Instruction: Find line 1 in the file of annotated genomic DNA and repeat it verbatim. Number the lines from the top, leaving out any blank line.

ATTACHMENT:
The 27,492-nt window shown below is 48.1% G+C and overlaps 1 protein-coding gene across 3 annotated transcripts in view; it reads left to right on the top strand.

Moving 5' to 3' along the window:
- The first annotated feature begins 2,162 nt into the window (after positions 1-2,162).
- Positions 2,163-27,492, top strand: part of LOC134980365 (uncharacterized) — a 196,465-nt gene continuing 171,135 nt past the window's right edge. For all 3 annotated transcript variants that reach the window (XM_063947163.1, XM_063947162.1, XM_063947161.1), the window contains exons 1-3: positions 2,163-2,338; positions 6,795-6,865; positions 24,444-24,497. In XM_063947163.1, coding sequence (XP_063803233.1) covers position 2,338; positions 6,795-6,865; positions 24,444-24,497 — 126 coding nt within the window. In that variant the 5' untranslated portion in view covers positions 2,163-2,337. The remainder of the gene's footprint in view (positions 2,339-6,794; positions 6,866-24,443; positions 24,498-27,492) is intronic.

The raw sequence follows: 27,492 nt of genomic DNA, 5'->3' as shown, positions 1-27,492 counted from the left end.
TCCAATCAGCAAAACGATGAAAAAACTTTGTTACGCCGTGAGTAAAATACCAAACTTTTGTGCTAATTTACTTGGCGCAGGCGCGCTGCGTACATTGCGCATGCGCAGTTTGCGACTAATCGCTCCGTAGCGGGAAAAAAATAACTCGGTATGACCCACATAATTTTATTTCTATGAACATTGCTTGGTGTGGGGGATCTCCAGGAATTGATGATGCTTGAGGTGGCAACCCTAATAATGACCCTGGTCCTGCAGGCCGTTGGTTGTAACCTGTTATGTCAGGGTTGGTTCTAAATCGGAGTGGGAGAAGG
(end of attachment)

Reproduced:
The 27,492-nt window shown below is 48.1% G+C and overlaps 1 protein-coding gene across 3 annotated transcripts in view; it reads left to right on the top strand.